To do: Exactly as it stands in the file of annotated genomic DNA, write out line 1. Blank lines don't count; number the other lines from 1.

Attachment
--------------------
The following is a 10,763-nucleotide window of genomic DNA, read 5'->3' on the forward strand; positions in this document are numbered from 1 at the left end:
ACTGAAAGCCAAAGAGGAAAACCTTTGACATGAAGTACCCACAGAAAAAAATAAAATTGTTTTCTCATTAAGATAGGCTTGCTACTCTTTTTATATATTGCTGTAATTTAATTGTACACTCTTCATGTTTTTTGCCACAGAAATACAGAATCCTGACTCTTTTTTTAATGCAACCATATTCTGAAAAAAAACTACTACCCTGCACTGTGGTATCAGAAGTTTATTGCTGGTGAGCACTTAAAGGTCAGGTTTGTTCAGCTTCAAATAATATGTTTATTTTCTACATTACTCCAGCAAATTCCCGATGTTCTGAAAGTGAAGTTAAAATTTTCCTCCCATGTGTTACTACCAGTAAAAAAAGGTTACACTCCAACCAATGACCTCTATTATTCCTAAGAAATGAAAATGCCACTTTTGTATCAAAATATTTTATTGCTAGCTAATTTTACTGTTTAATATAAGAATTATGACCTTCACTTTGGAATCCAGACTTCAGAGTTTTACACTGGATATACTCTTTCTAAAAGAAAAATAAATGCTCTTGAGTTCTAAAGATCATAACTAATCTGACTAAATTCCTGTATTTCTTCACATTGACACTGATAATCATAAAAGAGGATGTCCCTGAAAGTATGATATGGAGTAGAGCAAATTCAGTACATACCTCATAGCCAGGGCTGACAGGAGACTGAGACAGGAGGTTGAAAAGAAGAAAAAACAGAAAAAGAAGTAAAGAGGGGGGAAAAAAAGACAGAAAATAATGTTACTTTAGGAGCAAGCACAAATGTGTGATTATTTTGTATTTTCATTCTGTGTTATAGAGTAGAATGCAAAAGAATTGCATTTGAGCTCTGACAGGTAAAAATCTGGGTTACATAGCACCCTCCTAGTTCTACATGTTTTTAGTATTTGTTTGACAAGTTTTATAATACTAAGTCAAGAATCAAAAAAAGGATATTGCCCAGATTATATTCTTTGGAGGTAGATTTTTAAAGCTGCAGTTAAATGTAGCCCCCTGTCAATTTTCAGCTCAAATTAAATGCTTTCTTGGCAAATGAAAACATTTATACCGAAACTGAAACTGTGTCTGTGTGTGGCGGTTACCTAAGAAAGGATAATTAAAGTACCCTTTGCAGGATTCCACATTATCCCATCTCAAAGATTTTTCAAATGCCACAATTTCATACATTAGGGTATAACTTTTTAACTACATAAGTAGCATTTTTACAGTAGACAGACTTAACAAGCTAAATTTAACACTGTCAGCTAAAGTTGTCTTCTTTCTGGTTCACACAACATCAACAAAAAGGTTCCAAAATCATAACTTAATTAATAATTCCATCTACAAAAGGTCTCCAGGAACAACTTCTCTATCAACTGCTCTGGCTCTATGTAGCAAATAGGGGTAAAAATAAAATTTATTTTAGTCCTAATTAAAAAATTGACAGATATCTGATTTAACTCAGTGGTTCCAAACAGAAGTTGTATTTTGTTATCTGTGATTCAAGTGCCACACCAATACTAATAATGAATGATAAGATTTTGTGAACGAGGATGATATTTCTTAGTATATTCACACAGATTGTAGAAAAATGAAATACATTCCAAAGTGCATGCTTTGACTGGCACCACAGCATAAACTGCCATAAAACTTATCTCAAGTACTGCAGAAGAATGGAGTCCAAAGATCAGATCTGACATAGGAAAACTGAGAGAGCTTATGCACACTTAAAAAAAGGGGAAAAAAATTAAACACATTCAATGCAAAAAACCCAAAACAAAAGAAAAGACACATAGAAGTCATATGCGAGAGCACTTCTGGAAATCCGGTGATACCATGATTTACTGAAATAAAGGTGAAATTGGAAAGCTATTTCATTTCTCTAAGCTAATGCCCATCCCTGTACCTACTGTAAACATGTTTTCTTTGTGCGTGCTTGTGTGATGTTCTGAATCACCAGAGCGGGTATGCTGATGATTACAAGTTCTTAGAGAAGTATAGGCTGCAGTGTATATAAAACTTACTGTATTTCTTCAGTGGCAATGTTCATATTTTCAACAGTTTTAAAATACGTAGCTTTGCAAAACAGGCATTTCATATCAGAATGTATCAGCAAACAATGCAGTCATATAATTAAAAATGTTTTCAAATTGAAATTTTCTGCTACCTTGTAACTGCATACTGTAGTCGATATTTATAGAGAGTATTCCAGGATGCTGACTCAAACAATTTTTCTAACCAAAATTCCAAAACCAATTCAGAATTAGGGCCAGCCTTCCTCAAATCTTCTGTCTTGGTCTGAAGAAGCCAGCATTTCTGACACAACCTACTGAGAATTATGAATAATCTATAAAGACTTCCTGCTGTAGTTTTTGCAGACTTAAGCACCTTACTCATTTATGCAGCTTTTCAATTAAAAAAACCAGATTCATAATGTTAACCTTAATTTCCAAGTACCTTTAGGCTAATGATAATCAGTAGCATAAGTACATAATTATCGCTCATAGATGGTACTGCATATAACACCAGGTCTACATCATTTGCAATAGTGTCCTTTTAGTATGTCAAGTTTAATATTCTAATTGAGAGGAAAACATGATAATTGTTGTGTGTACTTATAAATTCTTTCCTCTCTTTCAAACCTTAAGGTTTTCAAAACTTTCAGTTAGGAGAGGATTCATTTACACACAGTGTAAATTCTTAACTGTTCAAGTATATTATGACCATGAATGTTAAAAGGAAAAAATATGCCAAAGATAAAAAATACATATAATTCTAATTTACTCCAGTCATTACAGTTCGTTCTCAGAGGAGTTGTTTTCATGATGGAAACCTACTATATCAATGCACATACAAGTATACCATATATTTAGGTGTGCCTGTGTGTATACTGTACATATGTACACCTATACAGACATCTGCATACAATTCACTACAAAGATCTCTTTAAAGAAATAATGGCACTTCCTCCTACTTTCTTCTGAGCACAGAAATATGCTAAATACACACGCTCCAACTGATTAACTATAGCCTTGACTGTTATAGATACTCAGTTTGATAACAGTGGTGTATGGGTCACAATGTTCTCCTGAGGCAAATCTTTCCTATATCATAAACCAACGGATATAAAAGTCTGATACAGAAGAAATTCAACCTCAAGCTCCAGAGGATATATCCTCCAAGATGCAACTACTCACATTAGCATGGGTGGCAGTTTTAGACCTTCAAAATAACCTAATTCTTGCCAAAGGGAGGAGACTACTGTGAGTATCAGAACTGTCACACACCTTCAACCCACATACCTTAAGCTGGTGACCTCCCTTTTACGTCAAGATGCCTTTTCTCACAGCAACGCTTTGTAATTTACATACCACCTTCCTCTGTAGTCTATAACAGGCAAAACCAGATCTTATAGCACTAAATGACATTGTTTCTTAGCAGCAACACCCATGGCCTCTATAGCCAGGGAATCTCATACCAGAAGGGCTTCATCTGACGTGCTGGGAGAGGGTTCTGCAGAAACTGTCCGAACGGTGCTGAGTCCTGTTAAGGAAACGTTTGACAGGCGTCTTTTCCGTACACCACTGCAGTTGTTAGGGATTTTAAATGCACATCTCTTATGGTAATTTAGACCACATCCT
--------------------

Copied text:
The following is a 10,763-nucleotide window of genomic DNA, read 5'->3' on the forward strand; positions in this document are numbered from 1 at the left end: